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Originally Posted by Virus View Post
Here are some peace loving Hamas members from a recently aired Israeli program about Hamas in the West bank.

YouTube Video This video is not hosted by the ISF. The ISF can not be held responsible for the suitability or legality of this material. By clicking the link below you agree to view content from an external website.
I AGREE
Clearly these are reasonable people that Israel can work with?

What a sick, backwards, barbaric society.
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Old 27th December 2012, 12:23 AM   #12
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Is there anyway to post in this thread without subscribing to it?

Quote:
Human Rights Watch also specifically scrutinized the justifications for attacking journalists made in multiple media outlets by Israeli army spokesperson Avital Leibovich:
During the November fighting, an IDF spokeswoman, Lt. Col. Avital Leibovich, told the media that the IDF [Israeli military] targeted “people who have relevance to terror activity.” She further sought to justify attacks on media by writing that Hamas’s al-Aqsa TV and a radio station called al-Quds Educational Radio, which has ties with Islamic Jihad, are “intricately linked with Islamic Jihad and Hamas and have encouraged and lauded acts of terror against Israeli civilians for the past decade.” She continued: “Such terrorists, who hold cameras and notebooks in their hands, are no different from their colleagues who fire rockets aimed at Israeli cities and cannot enjoy the rights and protection afforded to legitimate journalists.”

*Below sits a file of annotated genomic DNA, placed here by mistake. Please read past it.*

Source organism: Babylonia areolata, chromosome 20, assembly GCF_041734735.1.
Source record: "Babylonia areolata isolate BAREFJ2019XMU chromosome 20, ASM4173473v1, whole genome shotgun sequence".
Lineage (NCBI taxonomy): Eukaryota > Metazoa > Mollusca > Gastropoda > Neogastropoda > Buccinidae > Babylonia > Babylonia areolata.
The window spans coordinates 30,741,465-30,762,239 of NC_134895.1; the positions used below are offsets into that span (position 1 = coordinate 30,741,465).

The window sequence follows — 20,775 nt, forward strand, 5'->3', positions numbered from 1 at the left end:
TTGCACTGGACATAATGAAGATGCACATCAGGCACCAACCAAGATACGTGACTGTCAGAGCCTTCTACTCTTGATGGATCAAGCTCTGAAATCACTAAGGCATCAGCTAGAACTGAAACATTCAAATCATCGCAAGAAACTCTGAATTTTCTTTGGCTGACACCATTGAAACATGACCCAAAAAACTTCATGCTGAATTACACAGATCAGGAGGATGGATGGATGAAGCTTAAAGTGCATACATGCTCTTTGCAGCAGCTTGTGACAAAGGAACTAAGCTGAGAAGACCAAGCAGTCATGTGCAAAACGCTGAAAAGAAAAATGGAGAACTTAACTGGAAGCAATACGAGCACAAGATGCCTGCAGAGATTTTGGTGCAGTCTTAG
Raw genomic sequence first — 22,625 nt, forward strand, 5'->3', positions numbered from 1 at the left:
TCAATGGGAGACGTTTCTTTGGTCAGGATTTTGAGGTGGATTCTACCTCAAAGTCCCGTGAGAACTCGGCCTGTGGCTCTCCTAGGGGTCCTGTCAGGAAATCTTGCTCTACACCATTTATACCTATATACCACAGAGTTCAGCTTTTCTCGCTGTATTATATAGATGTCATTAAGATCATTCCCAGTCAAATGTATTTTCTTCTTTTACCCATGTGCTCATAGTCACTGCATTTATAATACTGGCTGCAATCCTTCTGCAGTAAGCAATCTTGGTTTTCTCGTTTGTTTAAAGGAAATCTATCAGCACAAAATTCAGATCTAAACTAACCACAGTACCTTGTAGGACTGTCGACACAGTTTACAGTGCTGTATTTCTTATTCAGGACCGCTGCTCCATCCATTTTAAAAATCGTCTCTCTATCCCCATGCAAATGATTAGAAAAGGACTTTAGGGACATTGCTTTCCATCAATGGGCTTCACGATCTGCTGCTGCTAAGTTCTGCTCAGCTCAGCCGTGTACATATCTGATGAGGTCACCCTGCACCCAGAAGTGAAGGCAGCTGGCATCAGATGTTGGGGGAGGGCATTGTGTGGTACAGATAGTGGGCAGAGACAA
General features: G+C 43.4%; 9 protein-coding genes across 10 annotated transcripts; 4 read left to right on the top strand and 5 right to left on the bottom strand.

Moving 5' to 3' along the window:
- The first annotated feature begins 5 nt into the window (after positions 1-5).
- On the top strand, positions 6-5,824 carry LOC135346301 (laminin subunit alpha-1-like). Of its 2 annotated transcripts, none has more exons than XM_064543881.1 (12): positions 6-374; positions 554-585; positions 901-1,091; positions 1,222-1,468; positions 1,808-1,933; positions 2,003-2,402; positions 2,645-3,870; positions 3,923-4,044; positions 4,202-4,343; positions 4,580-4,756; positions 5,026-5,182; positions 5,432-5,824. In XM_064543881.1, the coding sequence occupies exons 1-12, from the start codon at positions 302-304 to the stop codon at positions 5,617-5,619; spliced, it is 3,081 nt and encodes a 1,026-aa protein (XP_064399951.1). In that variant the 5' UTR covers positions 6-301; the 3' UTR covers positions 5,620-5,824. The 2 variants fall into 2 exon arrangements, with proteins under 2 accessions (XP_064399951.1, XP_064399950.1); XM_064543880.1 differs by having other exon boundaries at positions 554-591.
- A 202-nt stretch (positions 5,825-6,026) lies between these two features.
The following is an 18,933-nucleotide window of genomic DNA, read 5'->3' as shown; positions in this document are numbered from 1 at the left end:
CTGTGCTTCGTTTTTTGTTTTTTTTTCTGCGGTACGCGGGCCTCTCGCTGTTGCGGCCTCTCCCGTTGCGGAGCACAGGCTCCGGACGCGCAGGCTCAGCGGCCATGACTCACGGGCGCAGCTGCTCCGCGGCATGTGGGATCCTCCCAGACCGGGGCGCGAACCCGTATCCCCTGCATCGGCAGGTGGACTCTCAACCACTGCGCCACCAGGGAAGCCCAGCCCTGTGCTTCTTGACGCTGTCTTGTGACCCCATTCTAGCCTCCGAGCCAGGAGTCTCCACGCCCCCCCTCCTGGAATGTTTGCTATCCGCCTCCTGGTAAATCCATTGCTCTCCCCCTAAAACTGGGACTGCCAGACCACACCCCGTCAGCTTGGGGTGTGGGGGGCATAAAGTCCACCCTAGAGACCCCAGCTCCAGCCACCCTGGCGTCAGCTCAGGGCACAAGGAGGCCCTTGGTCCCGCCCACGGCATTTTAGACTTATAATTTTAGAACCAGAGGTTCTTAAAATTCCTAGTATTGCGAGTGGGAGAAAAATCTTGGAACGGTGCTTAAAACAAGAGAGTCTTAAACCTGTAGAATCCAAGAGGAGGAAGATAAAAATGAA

Regev, the Israeli government spokesman, said that those working for Hamas media cannot be considered journalists: “They are an integral part of the Hamas structure and no one can deny that fact.” He added: “All those involved in targeting Israeli civilians directly or indirectly should not feel that they have impunity.”

“Israeli officials have dangerously and unlawfully blurred the distinction between civilians who call for or support military attacks and those who directly participate in attacks,” [Human Rights Watch’s Middle East director Sarah Leah] Whitson said. “This claimed justification for attacking civilians opens the door to war crimes.”

Last edited by bit_pattern; 27th December 2012 at 12:25 AM.